O’NEAL AND CARERE SHINE IN MICHAEL ROSS ALBERT’S NEWEST WORK
Michael Ross Albert, who celebrates his third original work in the New York International Fringe Festival over the years, succeeds again with his latest work, The Grass Is Greenest at the Houston Astrodome. Directed by Brandon Stock, and produced by Outside Inside, a group made up of mostly graduates of the Actors Studio Drama School, the production is a perfect example of the style the Actors Studio prides itself on, and one that Albert shines in. The playwright has a knack for infusing his naturalistic dialogue with hints of poetics and hard-hitting social commentary.
The play takes place moments after Caroline (an excellent Kathleen O’Neal) has destroyed all of the artwork in an exhibit her work had been shown in. She was upset that her “friend” Marshall’s (an equally excellent Greg Carere) piece was purchased for over three hundred dollars. She cannot understand why, of all the displayed pieces of art that that was the only one purchased. The manager of the gallery, Amy (Kaitlyn Samuel) plays referee amongst the group as she tries to clean up the devastation even though it is her last night, as the gallery will be closing its doors permanently. The fights are either postponed, or more times than not, fueled by commentary from the gallery’s intern, Pablo (David Gazzo). As the discussions of art turn to discussions of personal relationships, John (Jimmy Dailey) comes in to complicate things.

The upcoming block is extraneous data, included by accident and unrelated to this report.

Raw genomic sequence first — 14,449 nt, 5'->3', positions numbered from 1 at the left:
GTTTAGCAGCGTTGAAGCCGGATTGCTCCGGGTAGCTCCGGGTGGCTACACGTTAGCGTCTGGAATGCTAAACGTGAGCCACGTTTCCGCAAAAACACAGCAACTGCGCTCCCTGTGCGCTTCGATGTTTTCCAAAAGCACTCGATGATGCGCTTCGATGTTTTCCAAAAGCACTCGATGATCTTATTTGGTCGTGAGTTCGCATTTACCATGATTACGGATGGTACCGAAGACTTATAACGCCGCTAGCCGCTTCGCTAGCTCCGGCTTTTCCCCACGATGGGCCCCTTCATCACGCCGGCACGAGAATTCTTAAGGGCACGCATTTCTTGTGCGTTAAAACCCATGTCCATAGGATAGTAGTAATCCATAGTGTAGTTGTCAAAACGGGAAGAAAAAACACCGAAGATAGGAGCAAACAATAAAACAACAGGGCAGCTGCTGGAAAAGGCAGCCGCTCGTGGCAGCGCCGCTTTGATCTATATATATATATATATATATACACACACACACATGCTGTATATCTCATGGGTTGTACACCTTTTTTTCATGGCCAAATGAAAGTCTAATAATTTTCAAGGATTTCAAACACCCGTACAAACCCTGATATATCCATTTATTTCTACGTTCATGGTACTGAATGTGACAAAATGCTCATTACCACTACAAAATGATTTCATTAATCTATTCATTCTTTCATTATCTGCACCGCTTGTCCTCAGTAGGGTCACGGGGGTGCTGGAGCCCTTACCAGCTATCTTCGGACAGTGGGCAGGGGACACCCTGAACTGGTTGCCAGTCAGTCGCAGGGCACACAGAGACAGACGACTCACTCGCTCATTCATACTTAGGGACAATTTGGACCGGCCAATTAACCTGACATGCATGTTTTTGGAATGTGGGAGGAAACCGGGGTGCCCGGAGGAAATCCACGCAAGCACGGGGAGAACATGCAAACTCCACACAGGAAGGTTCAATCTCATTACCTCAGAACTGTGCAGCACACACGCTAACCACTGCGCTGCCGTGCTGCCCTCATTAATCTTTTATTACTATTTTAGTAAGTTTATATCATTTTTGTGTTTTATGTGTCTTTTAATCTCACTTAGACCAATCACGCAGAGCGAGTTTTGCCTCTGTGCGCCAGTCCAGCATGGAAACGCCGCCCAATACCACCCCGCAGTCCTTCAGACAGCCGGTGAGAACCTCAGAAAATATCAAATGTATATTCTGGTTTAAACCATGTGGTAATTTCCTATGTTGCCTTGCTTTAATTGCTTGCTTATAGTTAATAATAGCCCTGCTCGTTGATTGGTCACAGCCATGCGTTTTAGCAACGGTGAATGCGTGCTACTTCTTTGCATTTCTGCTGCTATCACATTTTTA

The plays greatest strength is the subtle, nuanced performances by O’Neal and Carere. Ms. O’Neal has a profound emotional instrument that she taps into when necessary, while still maintaining excellent comedic timing. She is a stunning performer who commands the stage like a warrior. Carere is a dark and brooding presence on stage, with so much going on in his eyes with so little being said. Gazzo is a comedic genius. Each line delivery incites a belly laugh and is a welcome relief from the intense moments.
With such a realistic play, it is unclear why there were so many light shifts, often causing shadows on the actors to the point of not being able to see their faces at all. Also, a forced emotional climax sticks out after such powerful realistic performances, but Astrodome is an example of Fringe at its best.